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Lagarde: Global economy is in 'a delicate moment' and 'losing momentum'

Key Points
  • "The growth is losing the momentum that we had hoped for pretty much across the globe," said Christine Lagarde, the IMF's managing director.
  • Lagarde noted there are clear downside risks including Brexit and China trade tensions that have affected business confidence.
  • If a 25 percent tariff increase was imposed, it would lead to a 0.6 percent loss of U.S. economic growth, Lagarde said.
International Monetary Fund (IMF) managing director Christine Lagarde speaks during a press conference in Tokyo on October 4, 2018. 
Kazuhiro Nogi | AFP | Getty Images

The global economy is in "a delicate moment," said the International Monetary Fund's managing director, Christine Lagarde.

"The growth is losing the momentum that we had hoped for pretty much across the globe. We have 70 percent of the economy that is slowing down," Lagarde said Tuesday in an interview with CNBC's Sara Eisen at the 13th Annual Capital Markets Summit in Washington, D.C. "The U.S. is not immune to the deceleration anymore."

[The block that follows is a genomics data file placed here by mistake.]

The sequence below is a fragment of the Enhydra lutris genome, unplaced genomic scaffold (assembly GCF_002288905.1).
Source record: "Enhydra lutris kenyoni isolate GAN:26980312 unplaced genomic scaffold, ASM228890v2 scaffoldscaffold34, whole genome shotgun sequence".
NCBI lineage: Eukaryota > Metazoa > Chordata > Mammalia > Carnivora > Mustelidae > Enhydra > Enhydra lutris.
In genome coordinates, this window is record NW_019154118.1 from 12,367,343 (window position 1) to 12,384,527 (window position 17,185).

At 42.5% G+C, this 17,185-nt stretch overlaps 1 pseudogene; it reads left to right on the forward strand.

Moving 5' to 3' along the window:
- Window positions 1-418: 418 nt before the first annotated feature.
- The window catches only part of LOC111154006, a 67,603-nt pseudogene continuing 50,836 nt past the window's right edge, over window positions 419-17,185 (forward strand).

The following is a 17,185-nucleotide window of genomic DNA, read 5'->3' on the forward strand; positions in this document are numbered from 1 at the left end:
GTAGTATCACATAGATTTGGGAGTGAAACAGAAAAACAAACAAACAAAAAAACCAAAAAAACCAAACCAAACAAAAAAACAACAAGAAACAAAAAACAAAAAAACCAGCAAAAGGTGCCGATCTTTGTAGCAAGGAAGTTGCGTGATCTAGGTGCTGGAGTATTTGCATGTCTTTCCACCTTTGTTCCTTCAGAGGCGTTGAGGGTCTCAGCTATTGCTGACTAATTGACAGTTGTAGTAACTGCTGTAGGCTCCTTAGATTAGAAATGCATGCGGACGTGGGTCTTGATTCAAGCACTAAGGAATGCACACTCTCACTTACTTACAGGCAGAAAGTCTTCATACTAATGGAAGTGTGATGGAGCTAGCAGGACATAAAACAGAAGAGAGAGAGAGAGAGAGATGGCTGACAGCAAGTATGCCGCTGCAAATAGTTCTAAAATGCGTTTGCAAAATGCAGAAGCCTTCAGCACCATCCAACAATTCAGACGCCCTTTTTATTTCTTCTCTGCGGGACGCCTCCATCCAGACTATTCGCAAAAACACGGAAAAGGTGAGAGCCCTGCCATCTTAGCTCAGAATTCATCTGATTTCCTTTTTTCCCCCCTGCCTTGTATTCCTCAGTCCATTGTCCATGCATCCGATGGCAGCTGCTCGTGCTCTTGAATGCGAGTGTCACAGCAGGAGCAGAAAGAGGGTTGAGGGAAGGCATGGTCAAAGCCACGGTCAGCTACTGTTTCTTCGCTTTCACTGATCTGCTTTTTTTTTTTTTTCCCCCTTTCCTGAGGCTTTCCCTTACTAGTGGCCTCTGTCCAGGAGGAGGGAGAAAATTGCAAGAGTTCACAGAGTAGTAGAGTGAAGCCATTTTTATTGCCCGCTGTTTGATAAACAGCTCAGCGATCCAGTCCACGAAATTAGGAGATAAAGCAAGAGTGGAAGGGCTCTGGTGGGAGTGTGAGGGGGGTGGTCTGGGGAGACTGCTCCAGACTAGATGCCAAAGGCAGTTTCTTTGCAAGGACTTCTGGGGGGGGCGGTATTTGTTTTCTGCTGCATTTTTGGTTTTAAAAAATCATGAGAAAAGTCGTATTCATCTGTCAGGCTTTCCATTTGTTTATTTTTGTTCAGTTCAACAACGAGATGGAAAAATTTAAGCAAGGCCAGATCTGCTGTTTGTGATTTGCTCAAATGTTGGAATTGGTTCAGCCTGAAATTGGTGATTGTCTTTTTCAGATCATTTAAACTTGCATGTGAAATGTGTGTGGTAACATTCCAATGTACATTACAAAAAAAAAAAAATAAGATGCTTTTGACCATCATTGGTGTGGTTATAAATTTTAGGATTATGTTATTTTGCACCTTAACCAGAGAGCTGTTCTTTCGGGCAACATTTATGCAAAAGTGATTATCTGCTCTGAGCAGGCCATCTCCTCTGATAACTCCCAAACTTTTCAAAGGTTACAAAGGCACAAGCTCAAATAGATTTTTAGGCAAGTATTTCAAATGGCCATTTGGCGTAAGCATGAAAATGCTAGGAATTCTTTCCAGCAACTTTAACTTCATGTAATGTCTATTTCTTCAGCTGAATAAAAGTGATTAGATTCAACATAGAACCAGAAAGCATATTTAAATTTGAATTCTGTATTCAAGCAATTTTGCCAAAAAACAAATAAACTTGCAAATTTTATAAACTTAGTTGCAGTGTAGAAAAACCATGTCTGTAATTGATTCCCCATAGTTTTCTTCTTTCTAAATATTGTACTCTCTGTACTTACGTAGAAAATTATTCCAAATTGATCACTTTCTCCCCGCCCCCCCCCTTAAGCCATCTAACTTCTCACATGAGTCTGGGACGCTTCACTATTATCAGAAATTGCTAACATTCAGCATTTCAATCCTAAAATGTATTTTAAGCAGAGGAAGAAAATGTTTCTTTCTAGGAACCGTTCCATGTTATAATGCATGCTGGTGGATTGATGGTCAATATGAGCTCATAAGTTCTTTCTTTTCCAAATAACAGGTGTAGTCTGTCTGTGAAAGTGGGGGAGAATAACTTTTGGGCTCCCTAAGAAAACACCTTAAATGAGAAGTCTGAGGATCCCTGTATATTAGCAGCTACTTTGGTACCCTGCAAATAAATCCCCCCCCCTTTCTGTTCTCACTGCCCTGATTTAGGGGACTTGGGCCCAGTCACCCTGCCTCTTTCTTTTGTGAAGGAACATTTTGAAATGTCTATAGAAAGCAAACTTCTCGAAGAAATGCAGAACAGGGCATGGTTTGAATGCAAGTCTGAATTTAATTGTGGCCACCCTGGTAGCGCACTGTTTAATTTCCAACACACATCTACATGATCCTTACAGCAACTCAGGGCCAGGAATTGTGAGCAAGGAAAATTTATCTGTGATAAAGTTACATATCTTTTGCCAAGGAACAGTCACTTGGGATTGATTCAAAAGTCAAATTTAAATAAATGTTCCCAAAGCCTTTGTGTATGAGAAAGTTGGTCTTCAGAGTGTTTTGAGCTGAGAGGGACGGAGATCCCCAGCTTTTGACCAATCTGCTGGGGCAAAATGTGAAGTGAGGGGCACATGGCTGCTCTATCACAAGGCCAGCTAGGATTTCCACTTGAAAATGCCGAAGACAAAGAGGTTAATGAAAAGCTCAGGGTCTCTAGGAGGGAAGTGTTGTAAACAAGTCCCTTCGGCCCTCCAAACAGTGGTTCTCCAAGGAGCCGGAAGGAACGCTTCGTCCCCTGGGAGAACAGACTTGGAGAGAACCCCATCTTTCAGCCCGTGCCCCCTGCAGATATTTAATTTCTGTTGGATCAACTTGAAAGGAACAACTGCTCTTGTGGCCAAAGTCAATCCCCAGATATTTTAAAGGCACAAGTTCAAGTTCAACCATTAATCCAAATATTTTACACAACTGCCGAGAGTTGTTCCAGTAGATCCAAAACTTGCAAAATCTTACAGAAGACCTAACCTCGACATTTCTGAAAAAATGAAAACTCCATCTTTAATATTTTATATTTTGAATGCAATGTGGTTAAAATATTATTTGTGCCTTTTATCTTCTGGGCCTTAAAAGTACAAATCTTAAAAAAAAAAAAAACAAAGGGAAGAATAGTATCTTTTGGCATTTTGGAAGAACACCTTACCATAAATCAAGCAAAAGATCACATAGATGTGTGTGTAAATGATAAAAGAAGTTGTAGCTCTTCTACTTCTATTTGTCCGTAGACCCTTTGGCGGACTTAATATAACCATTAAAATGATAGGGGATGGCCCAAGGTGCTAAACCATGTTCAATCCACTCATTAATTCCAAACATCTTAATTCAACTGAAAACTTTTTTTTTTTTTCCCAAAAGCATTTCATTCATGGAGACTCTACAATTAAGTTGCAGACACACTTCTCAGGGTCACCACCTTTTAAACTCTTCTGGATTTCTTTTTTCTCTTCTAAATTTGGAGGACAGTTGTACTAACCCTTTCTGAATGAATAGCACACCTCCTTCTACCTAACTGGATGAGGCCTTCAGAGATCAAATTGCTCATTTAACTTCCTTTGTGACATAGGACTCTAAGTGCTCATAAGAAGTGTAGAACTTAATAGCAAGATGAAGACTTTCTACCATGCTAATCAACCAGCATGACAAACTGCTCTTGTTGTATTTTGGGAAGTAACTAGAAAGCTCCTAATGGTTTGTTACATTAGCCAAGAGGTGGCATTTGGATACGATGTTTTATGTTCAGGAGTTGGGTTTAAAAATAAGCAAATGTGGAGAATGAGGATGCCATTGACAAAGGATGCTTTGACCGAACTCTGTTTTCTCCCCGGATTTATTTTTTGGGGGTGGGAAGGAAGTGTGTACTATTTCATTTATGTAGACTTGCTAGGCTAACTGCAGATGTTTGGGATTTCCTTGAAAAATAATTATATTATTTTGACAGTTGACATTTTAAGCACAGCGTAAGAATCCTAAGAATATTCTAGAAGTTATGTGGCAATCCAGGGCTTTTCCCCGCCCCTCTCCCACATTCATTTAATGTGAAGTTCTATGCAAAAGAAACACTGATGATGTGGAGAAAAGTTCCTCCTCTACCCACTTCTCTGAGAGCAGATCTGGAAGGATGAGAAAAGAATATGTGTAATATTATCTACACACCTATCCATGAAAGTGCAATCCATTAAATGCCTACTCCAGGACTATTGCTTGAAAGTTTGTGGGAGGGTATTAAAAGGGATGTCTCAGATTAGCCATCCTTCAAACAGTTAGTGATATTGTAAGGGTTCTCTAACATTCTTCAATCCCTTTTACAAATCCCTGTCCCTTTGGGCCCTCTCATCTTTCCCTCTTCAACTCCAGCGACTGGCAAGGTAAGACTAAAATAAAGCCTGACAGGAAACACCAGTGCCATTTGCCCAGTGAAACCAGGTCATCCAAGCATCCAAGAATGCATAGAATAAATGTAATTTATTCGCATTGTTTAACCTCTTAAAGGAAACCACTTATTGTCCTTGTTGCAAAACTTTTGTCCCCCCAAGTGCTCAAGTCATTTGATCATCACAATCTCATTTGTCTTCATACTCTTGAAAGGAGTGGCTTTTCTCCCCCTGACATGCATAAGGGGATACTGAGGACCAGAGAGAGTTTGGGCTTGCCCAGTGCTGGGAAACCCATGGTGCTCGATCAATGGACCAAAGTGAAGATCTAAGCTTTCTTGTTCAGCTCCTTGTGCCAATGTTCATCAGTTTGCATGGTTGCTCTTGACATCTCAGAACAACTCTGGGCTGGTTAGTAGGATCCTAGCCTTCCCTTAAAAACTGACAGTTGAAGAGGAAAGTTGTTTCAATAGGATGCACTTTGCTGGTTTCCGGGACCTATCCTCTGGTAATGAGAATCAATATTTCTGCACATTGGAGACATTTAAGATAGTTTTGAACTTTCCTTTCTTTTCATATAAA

Lagarde noted there are clear downside risks including Brexit and China trade tensions that have affected business confidence.

The markets have been sensitive to global economic data. Stocks posted a strong rally on Monday on solid manufacturing data out of the U.S. and China after taking a hit from weak retail sales and durable goods numbers in March. Adding to the market volatility has been the news coming from the negotiations of a trade deal between China and the U.S.

"I'm still optimistic [about a trade deal] and there are clear impetus for both sides to move forward. It's vitally important," Lagarde said.

She added that based on IMF research, if a 25 percent tariff increase was imposed, it would lead to a 0.6 percent loss of U.S. economic growth and a 1.5 percent loss for the Chinese economy.

"Given that those are the two big giants currently, if you have that kind of negative impact on both, it would weigh heavily on the global economy and it would be bad," Lagarde said.